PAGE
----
Fairfax County is celebrating its 275th birthday this year. The county was officially given its name in 1742, but the land in this county was under the control of Lord Fairfax and the Fairfax family of England as early as 1690. William Fairfax built the Belvoir Mansion, now part of the U.S. Army’s Fort Belvoir, in 1741. The county has an abundance of historic sites, including perhaps the most famous house in America: Mount Vernon, where George Washington first moved to live with his brother in 1748. The county was primarily agricultural until the early twentieth century, when the railroad and electric trolley lines connected the county to Alexandria and to Washington, D.C. The county underwent a growth spurt during World War II along with rest of the D.C. region and continues to be an employment center for government contractors and tech companies as well as a desirable suburb of the capitol.
Today, more than 1,139,000 people live in Fairfax County, which has a reputation for having one of the most highly educated populations in the country. More than 31 percent of adult residents of the county over age 25 have a bachelor’s degree and more than 29 percent have an advanced degree such as a master’s degree, a PhD, a law degree or a medical degree. That highly educated population is also highly compensated: Fairfax County is among the counties with the highest median household income in the country, estimated at $113,208 in 2016.
While many residents drive or take buses or Metrorail into Washington, D.C., 55 percent of Fairfax County residents work in the county in business locations such as Tysons Corner and Reston. Major employers in the county include Inova Health Systems, Booz Allen Hamilton, Freddie Mac, General Dynamics, Capitol One, Hilton Worldwide, Northrop Grumman and SAIC, all of which have their headquarters in the county.
Fairfax County offers diverse neighborhoods and attractions from the Mosaic District in Merrifield, which has a mix of interesting shops and restaurants, to the Eden Center in Falls Church, which offers an array of Vietnamese shops and restaurants, to quaint historic towns like Herndon and Clifton. Reston is one of the country’s first planned communities and includes a range of housing, myriad recreational amenities and a vibrant town center with shops and restaurants and summer concerts. Some of the most expensive homes in the D.C. region can be found in McLean and Great Falls, both areas within a relatively short commuting distance to the city that are popular with politicians, lobbyists, broadcast journalists and lawyers.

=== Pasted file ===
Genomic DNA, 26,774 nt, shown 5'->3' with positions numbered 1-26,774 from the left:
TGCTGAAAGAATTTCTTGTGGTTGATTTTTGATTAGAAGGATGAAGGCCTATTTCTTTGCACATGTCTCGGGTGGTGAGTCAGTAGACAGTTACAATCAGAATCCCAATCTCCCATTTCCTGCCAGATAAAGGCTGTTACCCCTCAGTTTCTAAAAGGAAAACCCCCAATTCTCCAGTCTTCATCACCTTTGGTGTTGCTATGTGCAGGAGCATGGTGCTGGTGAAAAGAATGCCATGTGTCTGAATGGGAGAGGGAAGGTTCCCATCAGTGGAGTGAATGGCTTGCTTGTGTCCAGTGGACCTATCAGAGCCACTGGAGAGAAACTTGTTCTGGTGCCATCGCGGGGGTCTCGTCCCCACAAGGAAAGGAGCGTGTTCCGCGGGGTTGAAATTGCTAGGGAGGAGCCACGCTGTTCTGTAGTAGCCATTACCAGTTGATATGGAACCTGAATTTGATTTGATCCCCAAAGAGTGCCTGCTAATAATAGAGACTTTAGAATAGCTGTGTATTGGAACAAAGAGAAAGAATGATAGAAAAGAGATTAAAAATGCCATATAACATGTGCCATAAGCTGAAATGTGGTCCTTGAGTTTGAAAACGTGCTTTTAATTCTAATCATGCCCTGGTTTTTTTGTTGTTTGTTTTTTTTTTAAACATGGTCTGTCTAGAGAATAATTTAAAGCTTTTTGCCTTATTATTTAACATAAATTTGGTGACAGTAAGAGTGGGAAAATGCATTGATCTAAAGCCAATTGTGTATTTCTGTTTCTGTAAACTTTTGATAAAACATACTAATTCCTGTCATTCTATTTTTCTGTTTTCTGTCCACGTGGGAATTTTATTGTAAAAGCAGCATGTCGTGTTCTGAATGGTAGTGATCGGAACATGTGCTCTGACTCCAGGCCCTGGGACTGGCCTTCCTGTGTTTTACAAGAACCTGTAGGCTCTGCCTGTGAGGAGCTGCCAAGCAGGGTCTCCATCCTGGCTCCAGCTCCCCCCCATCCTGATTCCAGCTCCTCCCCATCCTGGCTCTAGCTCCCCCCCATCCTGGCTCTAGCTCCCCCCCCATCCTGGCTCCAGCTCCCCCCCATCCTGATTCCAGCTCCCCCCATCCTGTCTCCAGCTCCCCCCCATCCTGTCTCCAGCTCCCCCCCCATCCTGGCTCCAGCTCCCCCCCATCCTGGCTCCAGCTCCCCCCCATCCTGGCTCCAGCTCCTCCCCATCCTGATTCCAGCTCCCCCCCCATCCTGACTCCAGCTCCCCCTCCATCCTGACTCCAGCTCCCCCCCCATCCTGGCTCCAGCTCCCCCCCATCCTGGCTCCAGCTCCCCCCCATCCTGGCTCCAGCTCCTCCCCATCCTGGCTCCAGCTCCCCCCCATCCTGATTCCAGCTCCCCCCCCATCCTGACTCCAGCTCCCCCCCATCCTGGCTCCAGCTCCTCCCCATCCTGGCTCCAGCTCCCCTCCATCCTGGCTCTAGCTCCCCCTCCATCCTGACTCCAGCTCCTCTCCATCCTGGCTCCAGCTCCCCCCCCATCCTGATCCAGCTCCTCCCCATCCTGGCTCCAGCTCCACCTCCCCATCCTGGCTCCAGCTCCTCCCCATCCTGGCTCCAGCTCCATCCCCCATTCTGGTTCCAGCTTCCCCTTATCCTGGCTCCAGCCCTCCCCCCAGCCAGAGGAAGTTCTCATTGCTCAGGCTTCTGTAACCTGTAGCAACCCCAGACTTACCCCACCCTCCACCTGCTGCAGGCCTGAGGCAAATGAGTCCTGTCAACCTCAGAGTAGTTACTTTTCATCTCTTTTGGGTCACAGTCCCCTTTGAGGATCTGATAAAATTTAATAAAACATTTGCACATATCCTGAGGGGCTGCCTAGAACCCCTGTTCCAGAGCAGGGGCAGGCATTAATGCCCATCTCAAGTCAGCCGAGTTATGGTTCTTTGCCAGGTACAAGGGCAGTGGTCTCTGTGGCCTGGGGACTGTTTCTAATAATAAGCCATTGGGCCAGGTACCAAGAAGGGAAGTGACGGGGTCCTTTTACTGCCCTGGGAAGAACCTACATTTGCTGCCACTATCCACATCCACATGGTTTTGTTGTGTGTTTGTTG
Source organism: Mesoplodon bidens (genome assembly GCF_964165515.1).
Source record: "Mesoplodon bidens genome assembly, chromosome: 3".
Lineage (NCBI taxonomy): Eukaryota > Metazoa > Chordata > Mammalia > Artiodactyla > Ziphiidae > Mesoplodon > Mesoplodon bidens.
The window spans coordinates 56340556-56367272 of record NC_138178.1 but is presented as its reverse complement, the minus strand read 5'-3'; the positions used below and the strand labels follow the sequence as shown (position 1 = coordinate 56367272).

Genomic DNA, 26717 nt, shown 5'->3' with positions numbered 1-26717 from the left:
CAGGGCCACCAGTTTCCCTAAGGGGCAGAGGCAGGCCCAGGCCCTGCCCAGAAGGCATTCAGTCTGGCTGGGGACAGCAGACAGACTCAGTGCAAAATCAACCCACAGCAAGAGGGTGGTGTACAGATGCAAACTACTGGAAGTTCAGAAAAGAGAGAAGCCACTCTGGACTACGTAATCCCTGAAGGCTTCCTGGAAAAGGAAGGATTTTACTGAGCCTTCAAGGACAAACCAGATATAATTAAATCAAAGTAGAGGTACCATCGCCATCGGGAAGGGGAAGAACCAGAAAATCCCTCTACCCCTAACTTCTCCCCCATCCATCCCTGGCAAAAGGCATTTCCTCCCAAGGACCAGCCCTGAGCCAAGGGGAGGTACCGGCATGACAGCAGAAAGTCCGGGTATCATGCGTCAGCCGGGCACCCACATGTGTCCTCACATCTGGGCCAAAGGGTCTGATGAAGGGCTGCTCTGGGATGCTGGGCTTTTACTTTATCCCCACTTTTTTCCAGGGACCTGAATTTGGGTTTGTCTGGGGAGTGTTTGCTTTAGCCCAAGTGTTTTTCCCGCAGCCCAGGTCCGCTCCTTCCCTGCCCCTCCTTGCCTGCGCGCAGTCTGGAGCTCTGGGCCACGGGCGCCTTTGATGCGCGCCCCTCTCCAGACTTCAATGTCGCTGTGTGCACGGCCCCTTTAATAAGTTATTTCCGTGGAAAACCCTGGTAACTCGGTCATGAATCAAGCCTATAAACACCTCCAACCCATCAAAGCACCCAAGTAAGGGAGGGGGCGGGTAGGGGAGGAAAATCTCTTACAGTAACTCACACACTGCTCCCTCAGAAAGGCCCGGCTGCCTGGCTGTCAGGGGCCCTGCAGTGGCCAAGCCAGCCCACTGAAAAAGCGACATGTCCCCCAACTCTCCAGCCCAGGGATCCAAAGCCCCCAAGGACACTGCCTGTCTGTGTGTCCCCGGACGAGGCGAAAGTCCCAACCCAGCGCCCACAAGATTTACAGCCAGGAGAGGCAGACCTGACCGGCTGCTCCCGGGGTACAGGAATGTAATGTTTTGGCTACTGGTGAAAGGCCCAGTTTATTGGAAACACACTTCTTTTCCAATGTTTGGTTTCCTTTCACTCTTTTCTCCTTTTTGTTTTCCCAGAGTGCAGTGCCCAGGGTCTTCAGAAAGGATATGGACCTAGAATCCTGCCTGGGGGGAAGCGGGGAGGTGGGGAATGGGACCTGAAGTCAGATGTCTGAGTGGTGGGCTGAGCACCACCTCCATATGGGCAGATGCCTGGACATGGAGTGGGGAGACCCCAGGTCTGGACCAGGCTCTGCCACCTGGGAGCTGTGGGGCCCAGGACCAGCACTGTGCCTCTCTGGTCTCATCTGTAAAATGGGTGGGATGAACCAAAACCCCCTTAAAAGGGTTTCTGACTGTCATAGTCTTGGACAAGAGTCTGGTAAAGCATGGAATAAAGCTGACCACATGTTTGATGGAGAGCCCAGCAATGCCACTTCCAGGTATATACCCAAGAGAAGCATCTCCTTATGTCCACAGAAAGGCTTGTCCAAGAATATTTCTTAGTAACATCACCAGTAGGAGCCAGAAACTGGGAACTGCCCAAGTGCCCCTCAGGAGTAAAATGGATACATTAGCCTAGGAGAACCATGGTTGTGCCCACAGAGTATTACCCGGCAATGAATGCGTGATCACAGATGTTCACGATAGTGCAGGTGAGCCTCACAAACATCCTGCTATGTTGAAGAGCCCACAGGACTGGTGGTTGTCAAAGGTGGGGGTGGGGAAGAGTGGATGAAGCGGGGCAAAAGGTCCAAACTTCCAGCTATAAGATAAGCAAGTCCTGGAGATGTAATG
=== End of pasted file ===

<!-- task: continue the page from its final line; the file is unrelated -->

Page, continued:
Tysons Corner, known mostly as a central commercial area for businesses and shops, is undergoing redevelopment into a walkable community for residents as well as employees in the area. A recent expansion of the Metrorail system’s Silver Line added stops in Tysons Corner and currently extends to Reston. Construction is underway to link the system to Dulles International Airport.
A wide range of homes can be found in Fairfax County, from condos and townhouses in urban-style walkable neighborhoods to single family homes of all sizes on small lots to acres of land. The median sales price of homes in April 2017 was $505,000, an increase of 5.4 percent over April 2016.
Fairfax County is known for its highly rated school system and its abundance of cultural and recreational facilities. The county owns 427 parks on more than 23,000 acres of land, eight public golf courses, multiple lakes and nine indoor recreation centers with numerous classes and activities. Sports leagues are available for children and adults and public tennis courts and skate parks are also readily available.
The Wolf Trap National Park for the Performing Arts features well-known performers all summer. The Barns at Wolf Trap and George Mason University’s Center for the Arts, as well as numerous community theaters throughout the county keep active performance schedules all year. Festivals are held on most spring and fall weekends in a variety of locations in the county and include performances, rides and art shows.
The abundance of activities in this county make living here attractive to people who work locally and those who commute into Washington, D.C.
Written by Michele Lerner, this story originally appeared in the July/August 2017 issue of New Homes Guide. Reserve your free copy of New Homes Guide todayfor additional stories, area highlights and more.